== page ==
The Turtles and their friends are on their way to rescue Raphael. The result is a high-octane, action-packed issue that sees the series tie into one of the TMNT’s earliest stories.
RETRO REVIEW: TEENAGE MUTANT NINJA TURTLES #11 (VOLUME 2)
(W/A) Jim Lawson, (I) Eric Talbot, (C) Eric Vincent, (CA) Peter Laird & Kevin Eastman
Volume 2 of Mirage’s Teenage Mutant Ninja Turtles has been, to put it kindly, an uneven ride. This is partly due to series’ writer/artist Jim Lawson still developing as a writer at this stage of his career. However, the series has managed to overcome this shortcoming to provide readers with questions and their subsequent answers. And in this issue, Lawson and his collaborators answer the burning question, “what would it be like if the Mirage Casey acted like an Arnold Schwarzenegger character?”
The creative team has Casey acting like the former governor of California (under the influence of his neighbor/ally Lou) for the majority of the issue, and while the gimmick is initially entertaining, it wears out its welcome very fast, especially when Casey begins pulling of physically impossible feats. It isn’t believable, particularly when Casey has been portrayed as a strong, but relatively normal guy. With Casey pulling off the “impossible” feats normally reserved for the Turtles, they are left with little else to do. The idea of a Casey-centric issue is not necessarily a bad thing, but for a series that has been careful to ensure that there are real stakes and actions have consequences, this whole sequence (which takes up about 2/3 of the issue) is less TMNT and more Looney Tunes. It’s action-packed, but absolutely ridiculous.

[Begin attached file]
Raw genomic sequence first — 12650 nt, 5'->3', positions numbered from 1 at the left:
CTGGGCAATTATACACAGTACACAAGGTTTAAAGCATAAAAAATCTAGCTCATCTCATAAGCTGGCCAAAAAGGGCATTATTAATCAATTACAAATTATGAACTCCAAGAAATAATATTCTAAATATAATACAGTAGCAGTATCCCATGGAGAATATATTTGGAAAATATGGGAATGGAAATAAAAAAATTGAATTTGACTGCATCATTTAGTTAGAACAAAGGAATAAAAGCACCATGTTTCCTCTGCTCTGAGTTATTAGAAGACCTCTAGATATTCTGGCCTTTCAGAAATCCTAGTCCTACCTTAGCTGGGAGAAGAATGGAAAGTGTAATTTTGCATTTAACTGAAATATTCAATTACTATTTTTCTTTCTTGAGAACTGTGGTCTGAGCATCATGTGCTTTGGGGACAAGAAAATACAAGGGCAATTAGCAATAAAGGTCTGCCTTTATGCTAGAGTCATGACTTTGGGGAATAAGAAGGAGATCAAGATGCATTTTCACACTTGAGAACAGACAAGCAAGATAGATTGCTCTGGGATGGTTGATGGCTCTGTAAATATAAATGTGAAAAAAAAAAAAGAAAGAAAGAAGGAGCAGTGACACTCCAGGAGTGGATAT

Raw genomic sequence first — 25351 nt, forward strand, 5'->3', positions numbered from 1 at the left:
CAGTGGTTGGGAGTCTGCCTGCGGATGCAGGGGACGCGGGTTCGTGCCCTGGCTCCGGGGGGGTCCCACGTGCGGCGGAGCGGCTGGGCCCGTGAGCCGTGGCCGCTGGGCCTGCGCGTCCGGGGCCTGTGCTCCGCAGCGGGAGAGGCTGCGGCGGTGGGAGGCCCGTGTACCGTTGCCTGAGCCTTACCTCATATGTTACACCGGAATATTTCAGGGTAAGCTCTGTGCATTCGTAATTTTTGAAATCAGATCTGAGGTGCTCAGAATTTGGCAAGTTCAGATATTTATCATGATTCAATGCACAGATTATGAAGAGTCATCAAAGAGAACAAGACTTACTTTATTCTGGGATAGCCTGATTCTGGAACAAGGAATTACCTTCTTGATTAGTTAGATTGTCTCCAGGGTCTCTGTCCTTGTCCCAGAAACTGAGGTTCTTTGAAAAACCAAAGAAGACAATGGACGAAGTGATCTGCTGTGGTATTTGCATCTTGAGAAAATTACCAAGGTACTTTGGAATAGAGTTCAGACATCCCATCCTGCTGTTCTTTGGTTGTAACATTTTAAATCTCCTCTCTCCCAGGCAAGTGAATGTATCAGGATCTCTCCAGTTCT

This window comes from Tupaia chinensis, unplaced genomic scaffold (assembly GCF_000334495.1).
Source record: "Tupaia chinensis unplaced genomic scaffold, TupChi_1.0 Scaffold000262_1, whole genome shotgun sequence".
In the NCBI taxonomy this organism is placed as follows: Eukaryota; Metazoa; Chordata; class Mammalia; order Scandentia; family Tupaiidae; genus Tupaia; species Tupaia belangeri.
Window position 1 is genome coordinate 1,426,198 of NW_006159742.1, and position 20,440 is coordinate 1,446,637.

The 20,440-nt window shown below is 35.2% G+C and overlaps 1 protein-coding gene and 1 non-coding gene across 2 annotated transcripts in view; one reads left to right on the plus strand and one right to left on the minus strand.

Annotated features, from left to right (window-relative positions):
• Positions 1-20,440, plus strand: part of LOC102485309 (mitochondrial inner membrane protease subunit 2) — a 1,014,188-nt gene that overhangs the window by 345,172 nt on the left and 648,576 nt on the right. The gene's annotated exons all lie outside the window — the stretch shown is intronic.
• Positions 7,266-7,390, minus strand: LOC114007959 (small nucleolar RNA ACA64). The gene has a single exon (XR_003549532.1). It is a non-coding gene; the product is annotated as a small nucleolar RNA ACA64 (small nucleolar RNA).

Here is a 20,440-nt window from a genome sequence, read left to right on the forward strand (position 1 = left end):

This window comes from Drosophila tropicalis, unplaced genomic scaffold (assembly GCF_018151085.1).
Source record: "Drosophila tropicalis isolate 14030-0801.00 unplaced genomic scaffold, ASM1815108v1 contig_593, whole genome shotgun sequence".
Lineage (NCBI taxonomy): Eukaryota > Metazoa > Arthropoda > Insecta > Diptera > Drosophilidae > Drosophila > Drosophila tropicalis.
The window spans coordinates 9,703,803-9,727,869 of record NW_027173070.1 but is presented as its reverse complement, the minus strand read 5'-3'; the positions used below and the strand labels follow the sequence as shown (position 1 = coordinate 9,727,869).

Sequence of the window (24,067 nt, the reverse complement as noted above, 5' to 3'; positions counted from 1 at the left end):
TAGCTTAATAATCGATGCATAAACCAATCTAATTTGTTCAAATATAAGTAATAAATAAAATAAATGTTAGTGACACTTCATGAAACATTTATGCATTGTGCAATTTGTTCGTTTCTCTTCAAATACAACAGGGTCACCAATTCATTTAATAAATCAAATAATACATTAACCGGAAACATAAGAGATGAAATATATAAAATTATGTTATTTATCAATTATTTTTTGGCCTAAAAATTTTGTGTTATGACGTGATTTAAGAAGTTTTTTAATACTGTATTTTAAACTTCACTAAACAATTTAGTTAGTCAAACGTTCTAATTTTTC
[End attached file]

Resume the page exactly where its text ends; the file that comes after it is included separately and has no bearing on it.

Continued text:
They ultimately rescue Raphael, and in the process discover all the other creatures that DARPA has been accumulating over the years. One of these creatures is a Triceraton. Not just any Triceraton, but one of the three Triceratons that were transported to earth back in Volume 1, Issue #6-7 (1986). In all honesty, this would’ve been a good place to end the issue. But it doesn’t end. Not for another few pages. When the final page comes, the story is just cut off suddenly, without warning. It’s so clunky and unnatural, I had to read over the last few pages to be sure I didn’t miss anything. But I didn’t. Issue #11 just stops dead in its tracks.
Issue #11 of Volume 2 had all the potential to pull this series out of its funk, but instead a series of bizarre creative decisions will leave readers scratching their heads. It’s not a bad issue, but it isn’t necessarily a good issue either – a problem that has persisted throughout Volume 2. And unfortunately, it doesn’t appear likely that the final issues will be much better.